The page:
Foer, Jonathan Safran. Tree of Codes. Belgium: Visual Editions, 2011. Print.

Week 4: TEI in the REEDs

Records of Early English Drama, (REED) is an online “international scholarly project” aimed at “establishing for the first time the context from which the drama of Shakespeare and his contemporaries grew” (Records of Early English Drama). It brings together resources (namely transcriptions of historical documents related to the topic) from all over the world, including U of T, and makes them open and accessible from one online location.

The project is fairly transparent about the construction of the resource through a document it makes available called the “Fortune White Paper.” It discusses their TEI encoded prototype edition in depth and is accessible from the drop down menu under Online Resources, then Building EREED. It’s quite a lengthy document but if you scroll down to section 3 (Editorial Work: Technology) it starts to discuss their servers as well as their use of Oxygen in their TEI work. They describe their records as beginning in Microsoft Word MS and then converted to TEI-XML. Section 4 details how they chose to work with TEI’s Guidelines for Electronic Text Encoding and Interchange, based on the eXtensible Markup Language. The document continues to give a detailed breakdown of each decision and method employed with regards to the creation of the markup of the REEDs project, and even offers a sample segment of code using a random item. It doesn’t offer a downloadable XML file from within this document, however if one returns to the Building EREED page and clicks the Downloadable Script link, a page is made available with two different downloadable TXT files as well as a schema. The first one is described as “A TXT file of a PERL script, which parses REED document text files, converting REED’s markup into TEI-Lite conformant XML, … [which] populates the REED database”, while the second one notes it was prepared as an experiment and is a “TXT file of a drafted PERL script, which queries the REED database and formats the resulting data as Microsoft Word RTF output” (Records of Early English Drama). I get the sense that these are still examples of how the database works rather than actual samples of XML from the actual records made available online, but it does seem fairly in depth overall. Unlike the Folger Shakespeare example, one cannot download the code directly from the page of the record one is viewing, so the level of transparency is not quite on par, but there is a great deal of information prepared and made accessible about the project online.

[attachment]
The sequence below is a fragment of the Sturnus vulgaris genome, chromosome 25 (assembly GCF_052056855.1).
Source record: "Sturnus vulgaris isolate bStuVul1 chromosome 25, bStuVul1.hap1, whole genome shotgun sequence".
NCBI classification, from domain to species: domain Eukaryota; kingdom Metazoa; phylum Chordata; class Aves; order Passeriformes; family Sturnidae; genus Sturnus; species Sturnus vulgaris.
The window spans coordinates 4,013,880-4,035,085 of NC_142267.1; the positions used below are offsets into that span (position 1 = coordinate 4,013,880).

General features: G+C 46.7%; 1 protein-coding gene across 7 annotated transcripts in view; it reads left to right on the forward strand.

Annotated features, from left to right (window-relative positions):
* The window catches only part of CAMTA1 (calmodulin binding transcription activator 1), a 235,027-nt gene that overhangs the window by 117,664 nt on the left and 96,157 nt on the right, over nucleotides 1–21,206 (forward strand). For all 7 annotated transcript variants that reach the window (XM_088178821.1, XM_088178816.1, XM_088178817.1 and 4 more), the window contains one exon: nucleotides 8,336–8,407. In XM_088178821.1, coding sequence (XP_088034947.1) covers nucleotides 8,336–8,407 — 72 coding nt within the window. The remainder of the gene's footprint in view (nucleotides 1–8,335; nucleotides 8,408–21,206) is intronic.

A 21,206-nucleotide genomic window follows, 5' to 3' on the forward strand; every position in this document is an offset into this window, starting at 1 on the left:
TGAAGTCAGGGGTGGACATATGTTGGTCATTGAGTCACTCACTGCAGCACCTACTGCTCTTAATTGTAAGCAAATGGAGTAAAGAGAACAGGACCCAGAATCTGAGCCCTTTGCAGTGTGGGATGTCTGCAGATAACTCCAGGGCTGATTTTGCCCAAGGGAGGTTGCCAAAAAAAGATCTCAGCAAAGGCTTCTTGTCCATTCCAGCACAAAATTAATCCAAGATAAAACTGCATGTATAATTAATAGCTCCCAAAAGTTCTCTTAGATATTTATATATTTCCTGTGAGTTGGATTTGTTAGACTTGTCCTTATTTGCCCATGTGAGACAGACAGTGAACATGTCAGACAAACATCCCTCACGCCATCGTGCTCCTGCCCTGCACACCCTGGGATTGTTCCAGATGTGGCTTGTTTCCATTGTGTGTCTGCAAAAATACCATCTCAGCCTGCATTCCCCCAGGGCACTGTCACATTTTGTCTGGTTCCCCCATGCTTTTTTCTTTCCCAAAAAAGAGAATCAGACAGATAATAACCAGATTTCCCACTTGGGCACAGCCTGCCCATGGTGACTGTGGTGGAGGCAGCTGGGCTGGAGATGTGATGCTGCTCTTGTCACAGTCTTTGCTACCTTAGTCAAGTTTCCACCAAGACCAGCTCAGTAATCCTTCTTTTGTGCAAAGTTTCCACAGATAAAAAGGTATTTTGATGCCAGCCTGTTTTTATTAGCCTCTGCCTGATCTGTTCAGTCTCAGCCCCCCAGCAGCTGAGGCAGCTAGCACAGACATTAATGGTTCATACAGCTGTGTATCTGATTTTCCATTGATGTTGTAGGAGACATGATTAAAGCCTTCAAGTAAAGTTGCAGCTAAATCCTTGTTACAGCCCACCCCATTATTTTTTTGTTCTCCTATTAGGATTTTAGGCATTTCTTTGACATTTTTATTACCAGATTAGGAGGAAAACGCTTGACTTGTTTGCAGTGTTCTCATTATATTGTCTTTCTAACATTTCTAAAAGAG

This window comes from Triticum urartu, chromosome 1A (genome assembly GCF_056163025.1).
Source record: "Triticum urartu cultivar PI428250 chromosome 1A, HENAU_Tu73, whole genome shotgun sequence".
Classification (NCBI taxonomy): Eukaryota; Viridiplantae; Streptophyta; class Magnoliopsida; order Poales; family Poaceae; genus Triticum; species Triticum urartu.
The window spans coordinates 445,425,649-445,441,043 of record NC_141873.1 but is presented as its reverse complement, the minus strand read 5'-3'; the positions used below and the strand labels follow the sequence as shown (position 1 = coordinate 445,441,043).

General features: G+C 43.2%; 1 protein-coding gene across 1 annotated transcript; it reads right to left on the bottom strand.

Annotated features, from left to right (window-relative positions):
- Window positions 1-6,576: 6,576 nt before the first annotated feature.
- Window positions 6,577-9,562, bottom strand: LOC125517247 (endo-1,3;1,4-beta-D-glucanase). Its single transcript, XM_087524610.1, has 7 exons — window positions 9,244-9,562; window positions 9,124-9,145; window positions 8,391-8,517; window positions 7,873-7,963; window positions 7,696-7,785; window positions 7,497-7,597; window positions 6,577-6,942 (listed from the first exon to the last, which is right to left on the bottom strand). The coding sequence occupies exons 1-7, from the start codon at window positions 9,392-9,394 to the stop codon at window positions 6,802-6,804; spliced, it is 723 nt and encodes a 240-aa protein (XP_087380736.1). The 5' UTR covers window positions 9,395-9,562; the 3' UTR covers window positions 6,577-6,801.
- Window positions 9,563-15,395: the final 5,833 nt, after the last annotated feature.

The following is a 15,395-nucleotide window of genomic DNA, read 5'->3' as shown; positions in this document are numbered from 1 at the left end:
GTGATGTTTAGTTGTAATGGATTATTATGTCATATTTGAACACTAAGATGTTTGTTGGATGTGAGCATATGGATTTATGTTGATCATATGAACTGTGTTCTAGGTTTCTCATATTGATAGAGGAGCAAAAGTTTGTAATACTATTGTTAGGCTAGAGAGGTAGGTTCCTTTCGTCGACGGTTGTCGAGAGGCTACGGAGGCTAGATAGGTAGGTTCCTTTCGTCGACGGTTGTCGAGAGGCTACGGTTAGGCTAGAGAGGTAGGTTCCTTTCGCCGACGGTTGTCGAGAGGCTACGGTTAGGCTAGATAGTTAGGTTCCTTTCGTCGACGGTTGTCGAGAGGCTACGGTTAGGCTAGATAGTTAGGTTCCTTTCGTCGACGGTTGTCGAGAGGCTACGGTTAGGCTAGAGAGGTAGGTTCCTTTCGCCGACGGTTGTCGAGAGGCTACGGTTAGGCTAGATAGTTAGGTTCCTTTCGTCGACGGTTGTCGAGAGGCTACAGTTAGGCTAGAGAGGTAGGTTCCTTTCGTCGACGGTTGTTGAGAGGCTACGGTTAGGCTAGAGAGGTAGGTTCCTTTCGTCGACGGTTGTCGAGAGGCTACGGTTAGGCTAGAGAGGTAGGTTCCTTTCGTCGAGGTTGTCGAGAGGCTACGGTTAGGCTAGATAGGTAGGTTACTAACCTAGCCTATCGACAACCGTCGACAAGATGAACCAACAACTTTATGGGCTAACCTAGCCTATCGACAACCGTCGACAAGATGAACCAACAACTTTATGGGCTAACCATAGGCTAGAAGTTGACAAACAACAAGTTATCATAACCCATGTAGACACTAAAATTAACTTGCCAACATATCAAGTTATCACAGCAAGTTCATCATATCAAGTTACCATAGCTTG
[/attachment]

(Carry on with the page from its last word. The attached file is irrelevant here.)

Records of Early English Drama. University of Toronto. 2016. Online. February 2016.

Week 3: EEBO

When thinking about where I have encountered issues with representation, I thought of my experience using the database Early English Books Online (EEBO). It’s not quite as specific of an example as the Beatles and Sgt. Pepper’s, but my experience of this database was probably my first encounter with issues of representing print online, and how different projects privilege different types of representation. You can find the site here, and should be able to sign in through U of T.

In my third year of my undergraduate I was taking a Shakespeare course, and my professor had us do an assignment that asked us to engage with a variety of scholarly resources for a single project. Using EEBO was one of the tasks, while going to see a 1511 edition of Ovid’s Metamorphosis were among the other tasks we were given in our scholarly scavenger hunt (The assignment was focusing on Shakespeare’s education and the texts he would have read). This was the first time I had ever seen a rare book, and the first time I had consulted a database that replicated early printed text. Going to see the rare was obviously one of the most incredible experiences of my life and everything sensory about it stayed with me – the colour and feel of the paper, the binding, the woodcuts, the printed Latin I couldn’t read – but when I searched around various texts on EEBO, I naturally felt fairly underwhelmed comparatively. While the content and layout remained, that characteristic aged colour of the paper was gone, and there was only the pure white of a scanned image (see Figure 1).